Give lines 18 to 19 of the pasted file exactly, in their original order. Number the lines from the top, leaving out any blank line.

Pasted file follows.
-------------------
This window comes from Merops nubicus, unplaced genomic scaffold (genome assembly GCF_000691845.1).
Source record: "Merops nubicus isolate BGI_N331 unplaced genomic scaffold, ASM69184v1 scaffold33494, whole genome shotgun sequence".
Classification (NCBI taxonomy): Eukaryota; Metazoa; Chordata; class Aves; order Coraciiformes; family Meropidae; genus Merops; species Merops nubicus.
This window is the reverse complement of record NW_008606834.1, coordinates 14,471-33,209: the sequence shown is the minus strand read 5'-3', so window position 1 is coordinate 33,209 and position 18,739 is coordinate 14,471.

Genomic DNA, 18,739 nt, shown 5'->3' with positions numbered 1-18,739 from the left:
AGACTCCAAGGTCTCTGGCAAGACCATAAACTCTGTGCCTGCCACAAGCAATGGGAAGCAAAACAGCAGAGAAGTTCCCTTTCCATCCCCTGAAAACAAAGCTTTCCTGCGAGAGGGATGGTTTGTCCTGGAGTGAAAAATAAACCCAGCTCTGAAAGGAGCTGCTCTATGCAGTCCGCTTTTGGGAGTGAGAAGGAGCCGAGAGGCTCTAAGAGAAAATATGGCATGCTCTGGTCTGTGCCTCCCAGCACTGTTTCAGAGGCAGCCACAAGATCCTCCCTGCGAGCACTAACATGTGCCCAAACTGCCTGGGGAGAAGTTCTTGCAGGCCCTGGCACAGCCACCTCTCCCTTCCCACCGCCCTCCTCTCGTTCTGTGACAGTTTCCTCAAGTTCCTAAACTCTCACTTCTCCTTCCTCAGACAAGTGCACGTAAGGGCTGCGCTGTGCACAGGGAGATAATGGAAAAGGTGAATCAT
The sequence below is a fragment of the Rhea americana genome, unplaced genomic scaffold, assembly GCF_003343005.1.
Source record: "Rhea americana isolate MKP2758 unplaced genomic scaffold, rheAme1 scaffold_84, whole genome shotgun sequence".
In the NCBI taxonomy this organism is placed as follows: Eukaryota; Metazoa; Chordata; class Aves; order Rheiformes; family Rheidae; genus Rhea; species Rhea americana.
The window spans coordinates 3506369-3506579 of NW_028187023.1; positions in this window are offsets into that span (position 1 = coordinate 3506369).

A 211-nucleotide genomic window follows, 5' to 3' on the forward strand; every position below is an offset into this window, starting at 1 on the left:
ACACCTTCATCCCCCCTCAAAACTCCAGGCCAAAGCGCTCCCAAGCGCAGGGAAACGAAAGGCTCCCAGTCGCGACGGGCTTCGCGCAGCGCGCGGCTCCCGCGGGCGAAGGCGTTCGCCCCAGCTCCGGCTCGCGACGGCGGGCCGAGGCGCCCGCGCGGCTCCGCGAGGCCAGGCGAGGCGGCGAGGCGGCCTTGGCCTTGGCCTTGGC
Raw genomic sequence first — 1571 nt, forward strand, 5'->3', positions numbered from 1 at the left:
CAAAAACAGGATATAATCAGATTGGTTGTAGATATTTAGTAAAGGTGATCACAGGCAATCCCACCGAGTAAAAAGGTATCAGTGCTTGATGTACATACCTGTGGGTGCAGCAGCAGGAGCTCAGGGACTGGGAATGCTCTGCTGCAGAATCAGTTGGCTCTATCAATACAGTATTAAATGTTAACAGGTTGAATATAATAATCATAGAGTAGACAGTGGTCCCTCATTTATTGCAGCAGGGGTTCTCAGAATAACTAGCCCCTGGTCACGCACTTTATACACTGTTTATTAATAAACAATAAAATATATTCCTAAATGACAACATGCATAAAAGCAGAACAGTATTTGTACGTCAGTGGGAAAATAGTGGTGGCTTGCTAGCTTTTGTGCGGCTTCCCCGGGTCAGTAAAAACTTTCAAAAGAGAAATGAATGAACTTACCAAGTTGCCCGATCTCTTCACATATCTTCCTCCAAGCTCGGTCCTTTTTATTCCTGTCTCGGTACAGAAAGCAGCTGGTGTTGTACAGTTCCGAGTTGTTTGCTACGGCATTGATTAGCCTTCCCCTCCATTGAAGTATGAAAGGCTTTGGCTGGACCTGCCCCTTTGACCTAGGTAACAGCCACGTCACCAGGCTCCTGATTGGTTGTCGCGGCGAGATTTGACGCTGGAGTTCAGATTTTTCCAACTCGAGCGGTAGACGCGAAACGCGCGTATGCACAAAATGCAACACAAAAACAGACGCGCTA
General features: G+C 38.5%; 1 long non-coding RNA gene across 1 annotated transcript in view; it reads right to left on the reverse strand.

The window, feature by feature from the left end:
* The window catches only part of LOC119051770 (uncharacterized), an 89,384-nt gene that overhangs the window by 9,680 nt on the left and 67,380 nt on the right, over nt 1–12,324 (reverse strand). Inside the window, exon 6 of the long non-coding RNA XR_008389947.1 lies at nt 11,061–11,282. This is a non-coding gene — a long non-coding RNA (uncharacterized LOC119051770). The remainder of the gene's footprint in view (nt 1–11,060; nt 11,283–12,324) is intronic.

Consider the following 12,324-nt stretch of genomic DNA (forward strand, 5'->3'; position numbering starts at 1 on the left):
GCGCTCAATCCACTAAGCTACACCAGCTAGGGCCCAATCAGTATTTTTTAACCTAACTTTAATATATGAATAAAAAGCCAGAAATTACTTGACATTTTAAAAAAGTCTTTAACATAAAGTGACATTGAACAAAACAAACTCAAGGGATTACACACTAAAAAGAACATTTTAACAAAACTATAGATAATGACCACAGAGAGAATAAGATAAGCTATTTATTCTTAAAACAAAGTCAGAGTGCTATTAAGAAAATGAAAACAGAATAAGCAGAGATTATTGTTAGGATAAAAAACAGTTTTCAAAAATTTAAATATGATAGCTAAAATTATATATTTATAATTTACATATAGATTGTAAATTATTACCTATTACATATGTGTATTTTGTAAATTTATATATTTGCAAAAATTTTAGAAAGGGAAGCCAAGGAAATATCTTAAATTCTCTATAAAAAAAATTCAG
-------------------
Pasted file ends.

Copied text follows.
Consider the following 12,324-nt stretch of genomic DNA (forward strand, 5'->3'; position numbering starts at 1 on the left):
GCGCTCAATCCACTAAGCTACACCAGCTAGGGCCCAATCAGTATTTTTTAACCTAACTTTAATATATGAATAAAAAGCCAGAAATTACTTGACATTTTAAAAAAGTCTTTAACATAAAGTGACATTGAACAAAACAAACTCAAGGGATTACACACTAAAAAGAACATTTTAACAAAACTATAGATAATGACCACAGAGAGAATAAGATAAGCTATTTATTCTTAAAACAAAGTCAGAGTGCTATTAAGAAAATGAAAACAGAATAAGCAGAGATTATTGTTAGGATAAAAAACAGTTTTCAAAAATTTAAATATGATAGCTAAAATTATATATTTATAATTTACATATAGATTGTAAATTATTACCTATTACATATGTGTATTTTGTAAATTTATATATTTGCAAAAATTTTAGAAAGGGAAGCCAAGGAAATATCTTAAATTCTCTATAAAAAAAATTCAG